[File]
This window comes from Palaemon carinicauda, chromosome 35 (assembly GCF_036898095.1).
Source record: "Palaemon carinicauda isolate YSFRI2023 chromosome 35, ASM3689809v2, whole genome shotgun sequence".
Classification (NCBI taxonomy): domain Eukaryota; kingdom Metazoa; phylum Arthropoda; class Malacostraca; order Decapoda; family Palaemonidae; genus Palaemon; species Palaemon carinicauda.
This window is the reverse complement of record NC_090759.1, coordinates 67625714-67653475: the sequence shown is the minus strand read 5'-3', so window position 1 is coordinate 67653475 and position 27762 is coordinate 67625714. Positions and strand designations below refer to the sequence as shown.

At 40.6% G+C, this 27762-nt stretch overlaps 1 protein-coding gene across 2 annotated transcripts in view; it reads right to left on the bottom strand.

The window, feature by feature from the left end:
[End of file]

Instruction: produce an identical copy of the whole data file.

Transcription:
This window comes from Palaemon carinicauda, chromosome 35 (assembly GCF_036898095.1).
Source record: "Palaemon carinicauda isolate YSFRI2023 chromosome 35, ASM3689809v2, whole genome shotgun sequence".
Classification (NCBI taxonomy): domain Eukaryota; kingdom Metazoa; phylum Arthropoda; class Malacostraca; order Decapoda; family Palaemonidae; genus Palaemon; species Palaemon carinicauda.
This window is the reverse complement of record NC_090759.1, coordinates 67625714-67653475: the sequence shown is the minus strand read 5'-3', so window position 1 is coordinate 67653475 and position 27762 is coordinate 67625714. Positions and strand designations below refer to the sequence as shown.

At 40.6% G+C, this 27762-nt stretch overlaps 1 protein-coding gene across 2 annotated transcripts in view; it reads right to left on the bottom strand.

The window, feature by feature from the left end: